Saturday, June 20, 2009

We, of course, are too lazy or timid to march in the streets for anything (most of us, anyway) - updated 2x

So, if "73% of voters want a choice of a private or public health insurance plan,"[1] then next time you hear any congresscritter say "we don't have the votes," kick them where they should have balls. Hard. Repeatedly.

Of course, it is more effective to call, write, fax and e-mail them. But the American People absolutely must reject bullshit when it is fed to them by lying weasels. Got it?

Now the only reason I can think of why they would say they "don't have the votes" is if they are owned by insurance companies, pharmacies, and the AMA. Which, alas, is probably the case. So if you don't feel like kicking your elected representative, which would constitute assault and be against the law and all that, then maybe we should just ask them, point blank: "Are you lying about this because you are owned by insurance companies, pharmacies, and the AMA?"

For that matter, why aren't the lazy-ass media asking this question?

Thank you. We now return to our regularly scheduled ranting.

h/t to buhdydharma

An illustration of the problem: Senator Max Baucus, who seeks to perpetrate gross evil on the American people.
Of course Max Baucus wants healthcare reform, he guaranteed the insurance industry a huge new influx of paying customers. And, he's in the process of delivering. They pay, Max delivers.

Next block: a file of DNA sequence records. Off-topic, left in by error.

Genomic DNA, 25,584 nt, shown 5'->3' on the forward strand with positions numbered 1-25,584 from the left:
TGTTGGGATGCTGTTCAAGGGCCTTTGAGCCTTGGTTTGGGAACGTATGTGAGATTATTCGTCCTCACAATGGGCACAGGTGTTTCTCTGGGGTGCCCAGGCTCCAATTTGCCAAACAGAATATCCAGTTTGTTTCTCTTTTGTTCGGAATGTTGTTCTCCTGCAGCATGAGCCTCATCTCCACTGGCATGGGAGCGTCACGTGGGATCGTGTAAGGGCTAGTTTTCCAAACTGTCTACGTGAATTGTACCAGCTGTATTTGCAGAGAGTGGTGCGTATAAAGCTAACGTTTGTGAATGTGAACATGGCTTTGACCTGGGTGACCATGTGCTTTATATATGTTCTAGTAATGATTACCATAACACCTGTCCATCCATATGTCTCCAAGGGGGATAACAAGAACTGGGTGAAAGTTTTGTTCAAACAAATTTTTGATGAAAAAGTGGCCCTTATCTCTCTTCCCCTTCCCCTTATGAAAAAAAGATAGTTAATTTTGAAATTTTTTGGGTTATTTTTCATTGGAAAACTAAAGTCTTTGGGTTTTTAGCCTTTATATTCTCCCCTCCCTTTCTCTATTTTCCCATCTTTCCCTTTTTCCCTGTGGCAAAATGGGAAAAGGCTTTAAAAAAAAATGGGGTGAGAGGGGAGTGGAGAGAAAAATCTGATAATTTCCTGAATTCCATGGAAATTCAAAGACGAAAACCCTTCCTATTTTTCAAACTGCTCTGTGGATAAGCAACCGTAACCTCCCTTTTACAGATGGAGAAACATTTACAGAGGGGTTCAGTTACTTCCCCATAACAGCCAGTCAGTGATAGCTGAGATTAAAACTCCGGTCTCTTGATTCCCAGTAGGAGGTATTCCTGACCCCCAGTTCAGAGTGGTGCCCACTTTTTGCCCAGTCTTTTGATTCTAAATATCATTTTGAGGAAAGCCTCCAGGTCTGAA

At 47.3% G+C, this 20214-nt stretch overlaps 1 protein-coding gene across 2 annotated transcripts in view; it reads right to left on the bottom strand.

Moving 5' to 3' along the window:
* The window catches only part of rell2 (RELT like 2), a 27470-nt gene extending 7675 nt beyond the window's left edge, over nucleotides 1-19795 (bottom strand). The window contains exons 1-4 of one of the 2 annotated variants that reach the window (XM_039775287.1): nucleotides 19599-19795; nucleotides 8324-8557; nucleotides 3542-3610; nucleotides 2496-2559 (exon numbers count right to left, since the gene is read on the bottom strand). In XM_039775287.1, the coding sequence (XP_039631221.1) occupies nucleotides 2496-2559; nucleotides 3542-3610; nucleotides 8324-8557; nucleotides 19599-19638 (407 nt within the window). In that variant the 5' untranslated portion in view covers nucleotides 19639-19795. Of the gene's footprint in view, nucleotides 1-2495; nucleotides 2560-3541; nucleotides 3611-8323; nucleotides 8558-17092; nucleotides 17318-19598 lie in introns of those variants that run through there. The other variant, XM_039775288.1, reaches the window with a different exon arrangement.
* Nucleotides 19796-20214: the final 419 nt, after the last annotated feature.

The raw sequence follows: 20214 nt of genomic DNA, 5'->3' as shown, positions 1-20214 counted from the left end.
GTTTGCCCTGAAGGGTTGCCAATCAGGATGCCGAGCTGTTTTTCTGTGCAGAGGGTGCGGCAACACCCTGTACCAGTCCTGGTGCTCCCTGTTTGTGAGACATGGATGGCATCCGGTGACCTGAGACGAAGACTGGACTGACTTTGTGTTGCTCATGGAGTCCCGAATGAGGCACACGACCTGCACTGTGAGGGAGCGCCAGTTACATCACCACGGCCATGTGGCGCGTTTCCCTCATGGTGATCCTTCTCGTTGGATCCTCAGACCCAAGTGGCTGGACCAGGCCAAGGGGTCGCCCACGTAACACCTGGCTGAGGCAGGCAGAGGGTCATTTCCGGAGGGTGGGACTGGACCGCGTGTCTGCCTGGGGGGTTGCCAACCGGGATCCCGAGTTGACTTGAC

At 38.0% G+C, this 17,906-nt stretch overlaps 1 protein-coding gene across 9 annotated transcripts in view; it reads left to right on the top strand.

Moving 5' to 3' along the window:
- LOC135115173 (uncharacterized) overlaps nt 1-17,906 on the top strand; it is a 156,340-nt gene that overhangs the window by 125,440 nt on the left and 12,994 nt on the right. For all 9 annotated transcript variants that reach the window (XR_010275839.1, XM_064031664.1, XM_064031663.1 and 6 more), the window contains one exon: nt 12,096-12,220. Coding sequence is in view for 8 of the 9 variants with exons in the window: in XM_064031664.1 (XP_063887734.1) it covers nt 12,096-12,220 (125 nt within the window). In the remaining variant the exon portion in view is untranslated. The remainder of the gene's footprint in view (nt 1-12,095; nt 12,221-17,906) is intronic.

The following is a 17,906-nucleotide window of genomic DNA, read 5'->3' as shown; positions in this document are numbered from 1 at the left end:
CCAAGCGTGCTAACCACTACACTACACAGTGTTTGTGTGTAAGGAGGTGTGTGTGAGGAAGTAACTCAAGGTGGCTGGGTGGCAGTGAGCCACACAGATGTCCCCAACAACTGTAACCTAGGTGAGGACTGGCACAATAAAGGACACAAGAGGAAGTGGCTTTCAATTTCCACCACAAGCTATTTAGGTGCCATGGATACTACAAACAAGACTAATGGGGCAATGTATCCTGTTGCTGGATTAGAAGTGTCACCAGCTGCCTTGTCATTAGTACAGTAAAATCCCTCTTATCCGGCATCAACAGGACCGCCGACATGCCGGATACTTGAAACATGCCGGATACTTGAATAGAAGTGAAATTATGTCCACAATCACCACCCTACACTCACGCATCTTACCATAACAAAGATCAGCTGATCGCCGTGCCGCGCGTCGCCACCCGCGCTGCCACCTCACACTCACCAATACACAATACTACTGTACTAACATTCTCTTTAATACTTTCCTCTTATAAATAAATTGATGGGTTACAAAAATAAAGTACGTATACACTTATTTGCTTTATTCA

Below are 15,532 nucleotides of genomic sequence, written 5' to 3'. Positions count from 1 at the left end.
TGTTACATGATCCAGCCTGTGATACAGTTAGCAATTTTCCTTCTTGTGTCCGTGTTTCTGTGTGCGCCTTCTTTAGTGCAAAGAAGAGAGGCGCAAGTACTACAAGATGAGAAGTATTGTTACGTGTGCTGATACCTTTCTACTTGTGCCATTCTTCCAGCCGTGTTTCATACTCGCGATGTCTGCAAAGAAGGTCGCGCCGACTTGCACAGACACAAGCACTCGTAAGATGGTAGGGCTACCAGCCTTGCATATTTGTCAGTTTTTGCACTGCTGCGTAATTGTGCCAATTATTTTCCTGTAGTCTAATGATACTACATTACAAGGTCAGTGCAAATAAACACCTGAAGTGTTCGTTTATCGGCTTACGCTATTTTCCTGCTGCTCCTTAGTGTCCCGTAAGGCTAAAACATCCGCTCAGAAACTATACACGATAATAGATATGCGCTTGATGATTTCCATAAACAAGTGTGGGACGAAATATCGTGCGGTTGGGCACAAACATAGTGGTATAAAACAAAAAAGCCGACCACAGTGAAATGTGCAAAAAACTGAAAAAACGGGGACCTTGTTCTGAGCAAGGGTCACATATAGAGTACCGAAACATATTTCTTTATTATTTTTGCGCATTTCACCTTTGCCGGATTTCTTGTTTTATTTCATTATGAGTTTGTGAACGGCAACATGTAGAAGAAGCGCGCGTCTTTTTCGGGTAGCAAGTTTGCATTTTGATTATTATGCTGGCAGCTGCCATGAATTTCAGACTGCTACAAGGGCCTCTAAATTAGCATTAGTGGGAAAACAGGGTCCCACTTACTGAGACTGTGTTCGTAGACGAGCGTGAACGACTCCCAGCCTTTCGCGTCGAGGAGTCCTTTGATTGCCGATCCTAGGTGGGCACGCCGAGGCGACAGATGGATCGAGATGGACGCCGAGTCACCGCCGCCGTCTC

--nyceve (who passionately follows healthcare issues)

Why would anyone say such a thing? Well, check out what the Montana Standard reports:
HELENA — As Sen. Max Baucus has taken the lead on health-reform legislation in the U.S. Senate, he's also become a leader in something else: Campaign money received from health- and insurance-industry interests.

In the past six years, nearly one-fourth of every dime raised by Baucus, D-Mont., and his political-action committee has come from groups and individuals associated with drug companies, insurers, hospitals, medical-supply firms, health-service companies and other health professionals.

These donations total about $3.4 million, or $1,500 a day, every day, from January 2003 through 2008.

Baucus, who chairs the Senate Finance Committee that is drafting a major health-care reform bill this month, insists this cavalcade of money is not unduly influencing his work.
Paul Begala has some pointed words for the media ignoring the tales that came before Congress of people whose insurance is canceled when they need it. Why does that not get reported? Surely our front pages could accommodate events in Iran AND some of the most serious issues facing us at home. They might try omitting filler to do this. They won't, of course, the irresponsible drengturds.
The story of rescission makes the health care issue personal. It exposes the mission of insurance companies, the "murder by spreadsheet" dedication to profits over people. And until their incentives are changed, until they need to compete on price and quality instead of competing on how to get out of paying for medical care, absolutely no reform can possibly work. But that requires the facts to be delivered by a media simply resistant to them.


Bill Maher's AMA commercial

--the BB


Jane R said...

Time to write one of your eloquent letters to the editor.

Word verification: uppeagoi. Clearly a Greek ending.

Göran Koch-Swahne said...

A parody which is valid for most places...